Then let’s also consider a similar challenge by lobbyists, concerning the proposed Consumer Financial Protection Agency. Here’s what Simon Johnson wrote in the Washington Post last week: “…the primary counterarguments against the agency are based on either misunderstanding or misinformation. The consumer protection agency would not prevent the creation of products by the private sector, but it would make it much more likely that the products are not toxic for the people who use them–in the same way that we worry about the safety of cribs and medicine.” And “There’s no question that some financial firms would like to return to abusive practices, figuring they can once again make money and then move on. Yet serious financial sector firms would prefer to clean up their acts and work with properly informed customers.”

What’s at stake ultimately is public confidence. We’re addressing health care reform, because the public lacks confidence that current providers, insurers and policies can supply adequate and comprehensive coverage at a reasonable price. We’re addressing consumer protection in financial matters, because the public lacks confidence that banks, investment firms and insurers are willing to pursue their business without returning to the high-risk behavior that caused the current Great Recession.

What the opponents of these two reform efforts don’t understand is that they will benefit most when the public has confidence in the products they want to sell. Here’s the deal…I believe they will make more money by inspiring confidence with transparency and public oversight than by simply saying, “Trust us.” The ‘free market’ has proven its inability to safely and equitably support our long-term public needs. Its promise has fallen short enough times in the past 100 years or so that we shouldn’t be fooled again. The reforms being discussed in Washington, D.C. are necessary to revive the public’s trust in these two critical institutions…the health care community and the financial services sector of our economy. Of course, the specifics still need to be determined, but inaction on these legislative efforts will only keep the public’s risk and uncertainty at a high level.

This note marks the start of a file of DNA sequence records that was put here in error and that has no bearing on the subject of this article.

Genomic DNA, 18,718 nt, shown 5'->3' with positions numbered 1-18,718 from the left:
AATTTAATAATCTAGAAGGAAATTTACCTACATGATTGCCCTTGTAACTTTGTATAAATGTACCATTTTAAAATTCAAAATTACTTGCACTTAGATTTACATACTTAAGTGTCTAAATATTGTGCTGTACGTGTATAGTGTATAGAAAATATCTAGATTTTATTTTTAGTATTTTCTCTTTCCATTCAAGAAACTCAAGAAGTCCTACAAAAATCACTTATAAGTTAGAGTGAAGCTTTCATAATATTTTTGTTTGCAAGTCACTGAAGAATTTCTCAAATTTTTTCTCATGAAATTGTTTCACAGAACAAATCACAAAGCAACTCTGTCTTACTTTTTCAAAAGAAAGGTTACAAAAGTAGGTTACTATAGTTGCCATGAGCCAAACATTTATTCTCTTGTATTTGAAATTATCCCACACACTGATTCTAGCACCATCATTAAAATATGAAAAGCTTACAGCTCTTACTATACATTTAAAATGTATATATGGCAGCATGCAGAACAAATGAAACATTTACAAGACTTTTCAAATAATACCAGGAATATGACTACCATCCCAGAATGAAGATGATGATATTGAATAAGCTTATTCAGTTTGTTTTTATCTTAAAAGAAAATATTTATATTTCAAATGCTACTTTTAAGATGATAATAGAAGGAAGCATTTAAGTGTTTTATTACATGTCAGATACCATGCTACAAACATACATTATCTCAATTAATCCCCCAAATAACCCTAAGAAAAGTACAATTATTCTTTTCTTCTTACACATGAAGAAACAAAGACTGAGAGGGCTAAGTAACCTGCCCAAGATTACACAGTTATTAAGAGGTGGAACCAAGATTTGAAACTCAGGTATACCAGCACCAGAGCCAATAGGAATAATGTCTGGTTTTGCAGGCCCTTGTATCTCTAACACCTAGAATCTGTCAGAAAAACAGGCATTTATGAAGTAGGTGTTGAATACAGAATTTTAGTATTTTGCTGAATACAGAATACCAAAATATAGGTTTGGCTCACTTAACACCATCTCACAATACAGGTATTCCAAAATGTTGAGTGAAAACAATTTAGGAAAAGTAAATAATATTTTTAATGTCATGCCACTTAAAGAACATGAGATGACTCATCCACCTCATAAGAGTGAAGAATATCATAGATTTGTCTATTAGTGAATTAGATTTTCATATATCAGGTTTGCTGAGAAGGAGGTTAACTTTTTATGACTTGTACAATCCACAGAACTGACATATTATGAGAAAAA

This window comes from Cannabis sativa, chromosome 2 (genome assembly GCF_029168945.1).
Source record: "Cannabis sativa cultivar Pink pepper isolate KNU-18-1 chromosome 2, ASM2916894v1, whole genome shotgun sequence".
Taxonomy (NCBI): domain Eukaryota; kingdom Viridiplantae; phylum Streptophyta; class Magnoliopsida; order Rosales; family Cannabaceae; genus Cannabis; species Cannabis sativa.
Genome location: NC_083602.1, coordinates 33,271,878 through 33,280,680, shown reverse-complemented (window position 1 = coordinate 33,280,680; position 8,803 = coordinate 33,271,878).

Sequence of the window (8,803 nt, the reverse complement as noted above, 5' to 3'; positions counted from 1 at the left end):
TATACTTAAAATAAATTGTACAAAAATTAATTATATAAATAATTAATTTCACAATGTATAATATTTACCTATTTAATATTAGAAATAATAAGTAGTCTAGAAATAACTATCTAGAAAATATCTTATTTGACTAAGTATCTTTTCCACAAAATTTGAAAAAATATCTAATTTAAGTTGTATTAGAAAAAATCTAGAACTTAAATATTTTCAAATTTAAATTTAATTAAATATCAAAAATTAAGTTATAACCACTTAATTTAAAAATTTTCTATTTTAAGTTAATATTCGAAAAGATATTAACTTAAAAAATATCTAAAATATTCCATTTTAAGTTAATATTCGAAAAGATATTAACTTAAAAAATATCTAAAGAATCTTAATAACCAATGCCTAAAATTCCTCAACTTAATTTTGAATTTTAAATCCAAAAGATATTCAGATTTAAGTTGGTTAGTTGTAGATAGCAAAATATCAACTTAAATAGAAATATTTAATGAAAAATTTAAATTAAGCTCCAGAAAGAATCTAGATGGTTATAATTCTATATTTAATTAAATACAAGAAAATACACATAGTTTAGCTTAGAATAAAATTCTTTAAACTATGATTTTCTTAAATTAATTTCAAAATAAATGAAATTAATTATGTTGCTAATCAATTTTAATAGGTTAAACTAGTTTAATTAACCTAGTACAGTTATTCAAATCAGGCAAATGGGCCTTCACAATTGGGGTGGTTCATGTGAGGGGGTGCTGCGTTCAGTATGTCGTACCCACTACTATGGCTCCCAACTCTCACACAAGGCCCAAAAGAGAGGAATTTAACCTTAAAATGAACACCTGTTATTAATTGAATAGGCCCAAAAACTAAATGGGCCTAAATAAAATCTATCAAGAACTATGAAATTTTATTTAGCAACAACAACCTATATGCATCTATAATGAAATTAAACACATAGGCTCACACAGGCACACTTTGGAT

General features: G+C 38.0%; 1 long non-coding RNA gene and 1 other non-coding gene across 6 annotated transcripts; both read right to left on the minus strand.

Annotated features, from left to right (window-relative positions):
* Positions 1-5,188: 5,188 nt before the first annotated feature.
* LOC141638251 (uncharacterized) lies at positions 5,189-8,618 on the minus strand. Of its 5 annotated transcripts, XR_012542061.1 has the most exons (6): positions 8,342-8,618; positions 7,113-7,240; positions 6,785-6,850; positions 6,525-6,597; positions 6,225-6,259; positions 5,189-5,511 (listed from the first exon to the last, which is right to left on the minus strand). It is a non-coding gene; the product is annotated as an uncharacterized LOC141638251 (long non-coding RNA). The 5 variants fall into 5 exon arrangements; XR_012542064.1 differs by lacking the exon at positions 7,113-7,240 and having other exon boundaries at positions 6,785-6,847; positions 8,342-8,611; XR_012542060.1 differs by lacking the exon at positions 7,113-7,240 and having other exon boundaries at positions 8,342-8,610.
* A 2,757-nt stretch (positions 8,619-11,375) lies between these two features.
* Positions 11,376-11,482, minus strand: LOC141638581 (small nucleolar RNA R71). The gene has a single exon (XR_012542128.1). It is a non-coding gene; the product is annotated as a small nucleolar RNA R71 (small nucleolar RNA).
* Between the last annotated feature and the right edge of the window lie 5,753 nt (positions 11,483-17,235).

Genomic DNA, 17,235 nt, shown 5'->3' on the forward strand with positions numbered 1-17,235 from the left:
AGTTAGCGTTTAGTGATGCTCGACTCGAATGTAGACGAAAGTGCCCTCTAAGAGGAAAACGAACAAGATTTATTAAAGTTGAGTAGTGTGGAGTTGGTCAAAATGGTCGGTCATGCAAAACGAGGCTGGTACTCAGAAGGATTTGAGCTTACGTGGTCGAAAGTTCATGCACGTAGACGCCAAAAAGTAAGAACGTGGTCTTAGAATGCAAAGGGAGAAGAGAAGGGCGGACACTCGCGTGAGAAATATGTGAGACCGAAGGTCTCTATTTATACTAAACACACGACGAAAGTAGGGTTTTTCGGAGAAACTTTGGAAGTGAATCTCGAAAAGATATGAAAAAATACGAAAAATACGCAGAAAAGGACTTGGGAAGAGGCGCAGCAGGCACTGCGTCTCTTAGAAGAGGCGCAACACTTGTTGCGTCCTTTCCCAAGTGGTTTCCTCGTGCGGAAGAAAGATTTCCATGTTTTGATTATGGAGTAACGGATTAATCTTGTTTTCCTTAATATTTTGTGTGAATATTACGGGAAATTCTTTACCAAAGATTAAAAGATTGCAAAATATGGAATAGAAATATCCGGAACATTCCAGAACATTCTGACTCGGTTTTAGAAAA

Archived Comments:

Craig. I number our family in the 80% who is satisfied with our healthcare. I have looked at the healthcare bill and at age 66 I do not need to be counseled on ending my life every 5 years or more frequently. I also do not support a government option to compete with the private insurers. Yes, Medicare does help the elderly, but look at the number of individuals (me included)who must have medigap plans to supplement what medicare won’t cover. I don’t see any plans for a “medigap” plan to supplement the public option. Thus I do see potential rationing as in England, Canada and Massachuetts. It is just plain wrong to state that medicare by itself is a good plan. Having looked at some of the verbige in the proposed plans, I truly believe thay have a 5 year sunset (if not earlier) for private plans as they now exist.

As for economics, the legislative and executive branches are like the fillers in “holes.” They are always behind and will always be. A company does exist to make profits for its stockholders. It best does so when its customers are satisfied and repeatedly return. Greed certainly drove many of the decisions in the current mess, both on the part of borrowers who signed for more than they could reasonablely repay and lenders who let them do this. Until the human race is genetically reprogrammed to be more risk adverse, it is only a matter of time until the next bubble.

I try to follow Krugman in NYT, but not familiar with Simon Johnson in WP. Thanks sharing.